Giant step for surgery; A revolutionary operation to regrow knee cartilage from scratch is helping patients get back on their feet at a Birmingham hospital. Health Correspondent Alison Dayani goes into theatre to see the breakthrough first hand.
Cartilage. You wouldn't think twice about it until you lost it. Everyone has it, but once it's gone, that's your lot.
Or that's what everyone thought. Unassuming and unappreciated, this tough, shock-absorbing tissue forms even before the skeleton in the womb, but it often wears out around the knee, meaning a life of pain or a complex replacement operation for sports enthusiasts or arthritis sufferers.
Now, through revolutionary advances, cartilage cells that would never regenerate in the body are being re-grown in a petri dish.
Surgeon Ashvin Pimpalnerkar, a consultant in orthopaedics, carries out the rare operation on only ten patients a year at Good Hope Hospital, in Sutton Coldfield.
He first takes a precise scraping of healthy cells from a patient's knee, and sends them off to grow in a laboratory for eight to ten weeks in Germany before they are returned to be replaced as a full sheet of cartilage.
The procedure is revolutionising not just sports injuries but every-day wear and tear on young patients.
Patients like Helen James, from Rugeley, have been among the lucky few to reap its rewards.
Ms James was a nursery manager at Bushbabies in Sutton Coldfield when she fell badly while demolishing a garden wall around two years ago and damaged her knee to such an extent it locked up and left her in agony.
She was left with no cartilage inside the knee, with bone rubbing directly onto bone. Anxious that her only option was a knee replacement that would wear out in future decades, she was offered the pioneering option.
"Even simple things like sitting on the floor with children at the nursery became impossible and I was living in agony," said Ms James, aged 33.
"I was nervous, but I had no pain when I woke up from surgery and after a while I could start doing exercises again. It's mind-blowing to think that cartilage was taken out of my knee and re-grown.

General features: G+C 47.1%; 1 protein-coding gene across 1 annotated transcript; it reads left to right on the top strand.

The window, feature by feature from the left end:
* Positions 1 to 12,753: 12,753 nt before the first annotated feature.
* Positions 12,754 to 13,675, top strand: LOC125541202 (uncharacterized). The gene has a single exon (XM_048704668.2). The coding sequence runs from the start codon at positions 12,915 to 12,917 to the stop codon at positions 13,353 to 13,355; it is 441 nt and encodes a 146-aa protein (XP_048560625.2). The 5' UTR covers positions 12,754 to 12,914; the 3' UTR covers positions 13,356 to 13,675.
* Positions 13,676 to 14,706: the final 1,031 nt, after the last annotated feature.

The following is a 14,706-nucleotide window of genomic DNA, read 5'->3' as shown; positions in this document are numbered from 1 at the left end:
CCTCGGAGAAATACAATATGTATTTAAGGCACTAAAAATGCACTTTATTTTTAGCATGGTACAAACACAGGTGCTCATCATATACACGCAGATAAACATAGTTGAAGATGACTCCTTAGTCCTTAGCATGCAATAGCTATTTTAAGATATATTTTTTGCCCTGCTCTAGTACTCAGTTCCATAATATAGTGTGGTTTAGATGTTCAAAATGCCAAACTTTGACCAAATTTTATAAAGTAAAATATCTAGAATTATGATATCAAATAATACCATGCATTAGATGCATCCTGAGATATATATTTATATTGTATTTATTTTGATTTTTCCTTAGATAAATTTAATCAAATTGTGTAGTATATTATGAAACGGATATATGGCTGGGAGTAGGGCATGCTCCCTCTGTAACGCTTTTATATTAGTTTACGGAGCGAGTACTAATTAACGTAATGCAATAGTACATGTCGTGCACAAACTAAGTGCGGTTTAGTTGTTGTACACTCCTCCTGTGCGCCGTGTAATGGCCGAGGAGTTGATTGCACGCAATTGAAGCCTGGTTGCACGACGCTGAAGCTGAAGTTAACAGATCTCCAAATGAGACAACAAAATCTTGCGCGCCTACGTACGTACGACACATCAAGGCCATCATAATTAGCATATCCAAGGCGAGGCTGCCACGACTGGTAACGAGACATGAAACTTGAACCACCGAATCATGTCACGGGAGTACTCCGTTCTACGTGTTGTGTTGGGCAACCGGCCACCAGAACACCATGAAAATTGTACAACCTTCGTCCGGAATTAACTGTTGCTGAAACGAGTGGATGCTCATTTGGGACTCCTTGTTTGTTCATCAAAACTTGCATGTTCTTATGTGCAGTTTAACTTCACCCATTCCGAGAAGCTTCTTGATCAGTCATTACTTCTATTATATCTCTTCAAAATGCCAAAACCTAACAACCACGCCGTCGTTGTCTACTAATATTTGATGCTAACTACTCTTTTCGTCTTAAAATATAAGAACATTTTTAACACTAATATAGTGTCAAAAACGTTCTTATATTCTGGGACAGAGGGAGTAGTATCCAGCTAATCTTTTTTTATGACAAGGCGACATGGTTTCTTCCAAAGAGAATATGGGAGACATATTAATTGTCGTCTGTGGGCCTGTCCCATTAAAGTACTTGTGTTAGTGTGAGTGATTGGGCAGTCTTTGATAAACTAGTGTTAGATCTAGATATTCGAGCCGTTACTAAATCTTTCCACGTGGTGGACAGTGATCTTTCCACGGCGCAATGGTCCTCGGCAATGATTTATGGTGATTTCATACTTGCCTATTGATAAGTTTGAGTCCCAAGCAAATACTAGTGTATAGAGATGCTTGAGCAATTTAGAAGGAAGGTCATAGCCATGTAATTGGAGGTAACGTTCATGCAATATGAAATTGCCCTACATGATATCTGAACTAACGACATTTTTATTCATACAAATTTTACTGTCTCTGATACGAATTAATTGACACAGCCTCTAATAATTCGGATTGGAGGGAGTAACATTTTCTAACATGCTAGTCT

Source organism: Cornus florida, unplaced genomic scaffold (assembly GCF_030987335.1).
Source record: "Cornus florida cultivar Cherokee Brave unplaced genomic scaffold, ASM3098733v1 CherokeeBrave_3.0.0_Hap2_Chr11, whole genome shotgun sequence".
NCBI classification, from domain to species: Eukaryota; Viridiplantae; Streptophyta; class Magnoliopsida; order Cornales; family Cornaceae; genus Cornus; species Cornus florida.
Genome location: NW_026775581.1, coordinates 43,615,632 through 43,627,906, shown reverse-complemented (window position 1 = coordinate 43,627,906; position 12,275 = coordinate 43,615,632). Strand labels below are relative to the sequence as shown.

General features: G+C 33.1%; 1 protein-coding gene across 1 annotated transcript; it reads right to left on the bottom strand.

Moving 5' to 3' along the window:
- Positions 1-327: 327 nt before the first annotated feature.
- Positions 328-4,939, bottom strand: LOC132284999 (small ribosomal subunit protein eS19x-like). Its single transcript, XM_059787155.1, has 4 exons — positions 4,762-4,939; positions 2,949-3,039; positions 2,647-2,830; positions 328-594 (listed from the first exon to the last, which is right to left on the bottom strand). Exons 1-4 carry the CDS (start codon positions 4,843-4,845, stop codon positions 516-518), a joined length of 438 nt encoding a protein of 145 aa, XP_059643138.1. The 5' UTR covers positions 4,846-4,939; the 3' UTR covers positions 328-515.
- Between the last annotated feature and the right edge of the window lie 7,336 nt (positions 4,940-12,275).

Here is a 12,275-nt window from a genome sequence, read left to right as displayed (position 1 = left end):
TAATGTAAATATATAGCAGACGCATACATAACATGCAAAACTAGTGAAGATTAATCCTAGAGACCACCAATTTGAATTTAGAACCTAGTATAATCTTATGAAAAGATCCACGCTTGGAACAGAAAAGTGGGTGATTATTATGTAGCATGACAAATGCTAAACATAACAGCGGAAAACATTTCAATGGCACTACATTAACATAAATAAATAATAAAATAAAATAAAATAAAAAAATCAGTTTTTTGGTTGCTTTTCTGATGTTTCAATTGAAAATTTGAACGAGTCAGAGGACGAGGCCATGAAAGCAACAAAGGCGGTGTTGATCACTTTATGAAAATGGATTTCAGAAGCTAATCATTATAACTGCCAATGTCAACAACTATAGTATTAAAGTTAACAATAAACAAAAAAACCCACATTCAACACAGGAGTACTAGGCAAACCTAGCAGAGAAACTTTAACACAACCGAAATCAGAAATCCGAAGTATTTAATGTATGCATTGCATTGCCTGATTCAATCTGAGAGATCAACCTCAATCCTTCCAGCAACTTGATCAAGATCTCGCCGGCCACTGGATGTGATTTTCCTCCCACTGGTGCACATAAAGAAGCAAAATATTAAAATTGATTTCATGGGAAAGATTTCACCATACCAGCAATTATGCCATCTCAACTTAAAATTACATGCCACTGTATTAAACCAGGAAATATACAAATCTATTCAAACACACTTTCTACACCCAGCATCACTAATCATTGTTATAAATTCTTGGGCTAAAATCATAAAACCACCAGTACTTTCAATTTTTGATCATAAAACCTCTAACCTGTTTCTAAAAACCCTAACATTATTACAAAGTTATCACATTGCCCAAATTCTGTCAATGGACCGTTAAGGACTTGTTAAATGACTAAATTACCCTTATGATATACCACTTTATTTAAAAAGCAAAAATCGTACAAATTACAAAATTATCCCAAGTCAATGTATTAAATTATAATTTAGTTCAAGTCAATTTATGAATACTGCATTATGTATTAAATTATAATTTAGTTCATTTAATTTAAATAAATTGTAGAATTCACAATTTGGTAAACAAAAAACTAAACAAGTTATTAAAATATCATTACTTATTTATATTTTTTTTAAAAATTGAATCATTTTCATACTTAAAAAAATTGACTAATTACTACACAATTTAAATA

"It's very odd but amazing too. It's a shame that not many people get this operation."
Mr Pimpalnerkar is keen to do more such operations but said: "It is quite an expensive procedure, so this is aimed at younger patients or traumatic sports injuries at the moment.
Most tend to be under 40 and do things like skiing. Cells are impregnated on to a graft where they grow and the cartilage is replaced like for like when put back in.
"It is like a hole in an ice skating rink - I am laying a new piece of ice."
The patch of cartilage that the surgeon has laid out in front of him has come directly from the Braun laboratory in Germany for this operation on his latest patient Gurvinder Sihota, a 39-year-old gas engineer from Perry Barr.
It has spent weeks growing from Mr Sihota's original sample and now has 11 million cells within its fiveinch-squared area.
"Cartilage cells don't multiply, that is why they have to go to a lab where growth factors are added," said Mr Pimpalnerkar.
"You can't trip up with these cells or sneeze on them or its all over.
"It is an amazing breakthrough and something that may become the norm one day in the future."
It takes barely an hour to cut into the knee and lay down fresh cartilage, which is carefully attached to the knee with absorbable stitches.
For patient Mr Sihota it is a medical miracle that now means he can climb the stairs, go running and chase after the children pain-free.
He was lying on some grass when a friend jumped on top of him in a prank four years ago, but that joke caused irrepairable damage to ligaments in his knee.
"The surgery available now is so advanced," said Mr Sihota. "I thought that my injury would affect me for life, but that isn't the case any more.
"It's fantastic to think that part of me was grown in a lab and put back in my body.
"Who knows what the future holds?" FACTFILE Cartilage is a tissue containing very few cells and not supplied with blood vessels, which means its regeneration capabilities are limited Every step you take puts a load five-and-half times the body weight on to the knee and jumping increases it even more Patients are back up and walking six weeks after the operation More than 70,000 knee replacements are carried out in England and Wales each year but that number is rising
The operation has given Helen James a new lease of life The new piece of cartilage being prepared and then inserted into the knee of patient Gurvinder Sihota, pictured bottom Surgeon Ashvin Pimpalnerkar preparing for the revolutionary knee operation at Good Hope Hospital in Sutton Coldfield
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|Publication:||The Birmingham Post (England)|
|Date:||Jun 3, 2010|
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